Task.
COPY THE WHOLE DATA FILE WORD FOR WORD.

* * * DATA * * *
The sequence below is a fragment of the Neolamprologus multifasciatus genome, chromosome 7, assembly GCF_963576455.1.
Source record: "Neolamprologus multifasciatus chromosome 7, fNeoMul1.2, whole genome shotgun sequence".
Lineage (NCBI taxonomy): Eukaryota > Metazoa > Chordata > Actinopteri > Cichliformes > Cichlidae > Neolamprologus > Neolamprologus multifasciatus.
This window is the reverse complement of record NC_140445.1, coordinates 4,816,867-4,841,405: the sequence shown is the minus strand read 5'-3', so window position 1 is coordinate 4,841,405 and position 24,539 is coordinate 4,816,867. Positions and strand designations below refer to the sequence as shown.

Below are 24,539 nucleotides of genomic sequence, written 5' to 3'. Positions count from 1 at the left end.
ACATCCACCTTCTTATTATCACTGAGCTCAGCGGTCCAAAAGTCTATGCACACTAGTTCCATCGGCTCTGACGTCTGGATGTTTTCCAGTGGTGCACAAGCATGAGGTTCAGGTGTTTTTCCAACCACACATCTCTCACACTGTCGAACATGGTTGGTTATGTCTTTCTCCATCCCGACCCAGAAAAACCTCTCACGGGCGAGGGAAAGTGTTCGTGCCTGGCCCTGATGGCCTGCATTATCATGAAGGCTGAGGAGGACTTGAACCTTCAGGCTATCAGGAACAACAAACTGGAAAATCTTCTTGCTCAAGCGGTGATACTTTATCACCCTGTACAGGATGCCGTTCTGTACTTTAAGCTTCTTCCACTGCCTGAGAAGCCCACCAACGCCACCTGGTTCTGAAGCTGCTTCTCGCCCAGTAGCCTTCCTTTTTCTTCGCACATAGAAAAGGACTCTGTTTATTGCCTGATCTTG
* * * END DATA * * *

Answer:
The sequence below is a fragment of the Neolamprologus multifasciatus genome, chromosome 7, assembly GCF_963576455.1.
Source record: "Neolamprologus multifasciatus chromosome 7, fNeoMul1.2, whole genome shotgun sequence".
Lineage (NCBI taxonomy): Eukaryota > Metazoa > Chordata > Actinopteri > Cichliformes > Cichlidae > Neolamprologus > Neolamprologus multifasciatus.
This window is the reverse complement of record NC_140445.1, coordinates 4,816,867-4,841,405: the sequence shown is the minus strand read 5'-3', so window position 1 is coordinate 4,841,405 and position 24,539 is coordinate 4,816,867. Positions and strand designations below refer to the sequence as shown.

Below are 24,539 nucleotides of genomic sequence, written 5' to 3'. Positions count from 1 at the left end.
ACATCCACCTTCTTATTATCACTGAGCTCAGCGGTCCAAAAGTCTATGCACACTAGTTCCATCGGCTCTGACGTCTGGATGTTTTCCAGTGGTGCACAAGCATGAGGTTCAGGTGTTTTTCCAACCACACATCTCTCACACTGTCGAACATGGTTGGTTATGTCTTTCTCCATCCCGACCCAGAAAAACCTCTCACGGGCGAGGGAAAGTGTTCGTGCCTGGCCCTGATGGCCTGCATTATCATGAAGGCTGAGGAGGACTTGAACCTTCAGGCTATCAGGAACAACAAACTGGAAAATCTTCTTGCTCAAGCGGTGATACTTTATCACCCTGTACAGGATGCCGTTCTGTACTTTAAGCTTCTTCCACTGCCTGAGAAGCCCACCAACGCCACCTGGTTCTGAAGCTGCTTCTCGCCCAGTAGCCTTCCTTTTTCTTCGCACATAGAAAAGGACTCTGTTTATTGCCTGATCTTG